Colorado Springs Hospital Launches Ornish Lifestyle Medicine for Fighting Heart Disease

Anyone who has had heart disease or survived a heart attack knows the importance of making lifestyle changes to improve their health and prevent a recurrence. That’s where the Penrose-St. Francis Ornish Lifestyle Medicine program can be a game changer. It’s reportedly the first and only program scientifically proven to slow, stop and even reverse the progression of heart disease.

The Penrose-St. Francis Heart and Vascular Center has one of only two such programs in southern Colorado; the other is at South Denver Cardiology Associates, A Centura Health Clinic.

Every week for nine weeks, participants attend two four-hour sessions "focused on bringing about sustainable lifestyle changes in four areas: personal nutrition, exercise, love and support, and stress management," says nurse Robyn Stein, director of heart and vascular care with Centura Health, which offers the program at Penrose-St. Francis.

The small, consistent groups of participants share the goal of reversing their heart disease and improving their well-being. They’re led by an unchanging team of clinicians – a specially certified heart health team of physicians, nurses, dietitians, stress management specialists, exercise professionals and an executive chef.

The hospital launched its pilot program last July with six patients. It’s had 40 patients since. At least two of them had only rave reviews for the program.

"When I had my first heart attack in 2011, they put a stent in and told me my arteries had a lot of buildup clogging them. The doctor told me to exercise and diet," said George "Matt" Walker. "When I had the second episode in 2017, the doctor recommended that I attend this new heart health program."

Over the nine weeks, the 72-year-old lost 20 pounds and lowered his LDL, the bad artery-clogging cholesterol.

"When I started the program, my LDL cholesterol was 140," he said. "At the end of the program, it had dropped to 55, which was a shock."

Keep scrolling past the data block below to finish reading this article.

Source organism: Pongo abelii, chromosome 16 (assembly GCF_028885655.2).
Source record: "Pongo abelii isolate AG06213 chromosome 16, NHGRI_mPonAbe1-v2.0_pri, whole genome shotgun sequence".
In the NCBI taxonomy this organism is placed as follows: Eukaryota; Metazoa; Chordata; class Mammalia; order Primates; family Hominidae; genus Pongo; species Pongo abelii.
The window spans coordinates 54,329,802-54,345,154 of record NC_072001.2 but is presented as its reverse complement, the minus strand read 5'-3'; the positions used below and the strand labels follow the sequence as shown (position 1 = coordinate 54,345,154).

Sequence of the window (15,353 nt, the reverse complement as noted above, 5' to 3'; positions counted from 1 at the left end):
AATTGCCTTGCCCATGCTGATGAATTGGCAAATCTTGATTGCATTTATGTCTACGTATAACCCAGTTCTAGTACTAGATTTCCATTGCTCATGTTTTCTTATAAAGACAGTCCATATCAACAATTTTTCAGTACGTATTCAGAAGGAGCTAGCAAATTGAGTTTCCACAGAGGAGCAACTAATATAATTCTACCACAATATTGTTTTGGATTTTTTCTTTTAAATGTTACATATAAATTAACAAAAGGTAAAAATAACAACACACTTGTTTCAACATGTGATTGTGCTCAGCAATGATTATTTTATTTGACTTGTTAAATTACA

His plant-based diet was responsible. Jodi Woodruff, the program’s executive chef, fed participants a plant-based meal after each session. Woodruff, classically trained in French cuisine, had to nix the eggs, dairy and heavy fats she typically used and focused on nutritious meals that patients could prepare at home quickly and easily.

Walker, who grew up in South Carolina enjoying fried chicken and bacon, said he has "gotten used to the veggies" and enjoys them.

"I cut out the fat and use just a little bit of canola oil when cooking," he said. "If I splurge and eat out, I get a salad and small beef fillet. By the time I finish the salad, I’m already full. I end up with enough food to take home for a second meal."

He also joined a gym to maintain his daily exercise and does the program’s other elements.

"During the nine weeks, they taught us the whole nine yards – managing stress, how to relax, eat better and importance of exercise," he said. "I’m going to stick with it."

Diann Tomar sang the same praises. At 74, she had a heart catheterization in 2017 for pulmonary hypertension.

"During the process, they found six blockages and were unable to stent any of them," she said. "They couldn’t do bypass surgery either."

The Ornish program was recommended, and after nine weeks, her cholesterol and triglycerides were down.

"I lost 40 pounds," she said. "I feel stronger than I ever have and have more energy. I loved the program."

She gave high marks and shout-outs to the team of professionals:

– Dr. Robert Cadigan is the program medical director and oversees all aspects of the patient’s progress, providing on-site supervision during all of the sessions at The Lane Center.

– Melanie Faulkender, a registered nurse and program coordinator, "was a great cheerleader and watched my health like a hawk."

– Kelsey Loy, an exercise physiologist, M.S., RCEP, "taught us core and stability exercise routines."

– Tricia Mooney, a stress management specialist, B.S., RYT-500, "enlightened me to yoga, which was new to me, but now I’m sold on its health values."

– Jodi Woodruff, executive chef, taught them "the Ornish way of eating and cooking."

– Jenifer Fournier, registered dietitian: "Thanks to her nutrition classes, I now read (food) labels and watch out for fat and sugar content," Tomar said. "I do not count calories. I eat no fish, fowl, beef or pork."

"I found most of the recipes very good," Tomar said. "My favorite was the Ornish southwestern black bean burgers. I also liked the date and cocoa truffles and holiday nog."

Stein said Penrose sees about 1,000 cardiac rehabilitation patients a year, and they’ve seen a big difference between this program and the traditional cardiac rehab program that most hospitals provide.